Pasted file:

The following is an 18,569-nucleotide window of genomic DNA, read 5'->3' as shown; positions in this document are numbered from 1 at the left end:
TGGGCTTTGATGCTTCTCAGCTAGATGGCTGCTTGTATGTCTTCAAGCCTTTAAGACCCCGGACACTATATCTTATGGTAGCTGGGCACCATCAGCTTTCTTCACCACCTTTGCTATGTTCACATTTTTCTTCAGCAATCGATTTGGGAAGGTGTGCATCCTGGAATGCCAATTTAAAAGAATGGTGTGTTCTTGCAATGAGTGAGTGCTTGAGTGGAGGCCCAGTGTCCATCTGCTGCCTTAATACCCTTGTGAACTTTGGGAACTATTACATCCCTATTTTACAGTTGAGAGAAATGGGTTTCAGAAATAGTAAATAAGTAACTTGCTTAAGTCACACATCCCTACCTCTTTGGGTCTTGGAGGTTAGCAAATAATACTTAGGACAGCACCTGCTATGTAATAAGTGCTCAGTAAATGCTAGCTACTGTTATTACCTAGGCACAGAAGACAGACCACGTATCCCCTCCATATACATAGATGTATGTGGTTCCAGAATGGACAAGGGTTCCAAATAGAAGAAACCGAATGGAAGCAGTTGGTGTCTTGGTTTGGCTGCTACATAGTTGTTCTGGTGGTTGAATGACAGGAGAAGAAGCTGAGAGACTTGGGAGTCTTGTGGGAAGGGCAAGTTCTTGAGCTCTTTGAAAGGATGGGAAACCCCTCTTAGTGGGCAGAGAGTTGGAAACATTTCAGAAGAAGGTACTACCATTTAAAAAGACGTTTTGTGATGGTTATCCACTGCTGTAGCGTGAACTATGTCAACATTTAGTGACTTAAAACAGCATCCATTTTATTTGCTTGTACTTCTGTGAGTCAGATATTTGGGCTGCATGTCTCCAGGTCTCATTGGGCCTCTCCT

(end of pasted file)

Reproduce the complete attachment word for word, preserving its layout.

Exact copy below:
The following is an 18,569-nucleotide window of genomic DNA, read 5'->3' as shown; positions in this document are numbered from 1 at the left end:
TGGGCTTTGATGCTTCTCAGCTAGATGGCTGCTTGTATGTCTTCAAGCCTTTAAGACCCCGGACACTATATCTTATGGTAGCTGGGCACCATCAGCTTTCTTCACCACCTTTGCTATGTTCACATTTTTCTTCAGCAATCGATTTGGGAAGGTGTGCATCCTGGAATGCCAATTTAAAAGAATGGTGTGTTCTTGCAATGAGTGAGTGCTTGAGTGGAGGCCCAGTGTCCATCTGCTGCCTTAATACCCTTGTGAACTTTGGGAACTATTACATCCCTATTTTACAGTTGAGAGAAATGGGTTTCAGAAATAGTAAATAAGTAACTTGCTTAAGTCACACATCCCTACCTCTTTGGGTCTTGGAGGTTAGCAAATAATACTTAGGACAGCACCTGCTATGTAATAAGTGCTCAGTAAATGCTAGCTACTGTTATTACCTAGGCACAGAAGACAGACCACGTATCCCCTCCATATACATAGATGTATGTGGTTCCAGAATGGACAAGGGTTCCAAATAGAAGAAACCGAATGGAAGCAGTTGGTGTCTTGGTTTGGCTGCTACATAGTTGTTCTGGTGGTTGAATGACAGGAGAAGAAGCTGAGAGACTTGGGAGTCTTGTGGGAAGGGCAAGTTCTTGAGCTCTTTGAAAGGATGGGAAACCCCTCTTAGTGGGCAGAGAGTTGGAAACATTTCAGAAGAAGGTACTACCATTTAAAAAGACGTTTTGTGATGGTTATCCACTGCTGTAGCGTGAACTATGTCAACATTTAGTGACTTAAAACAGCATCCATTTTATTTGCTTGTACTTCTGTGAGTCAGATATTTGGGCTGCATGTCTCCAGGTCTCATTGGGCCTCTCCT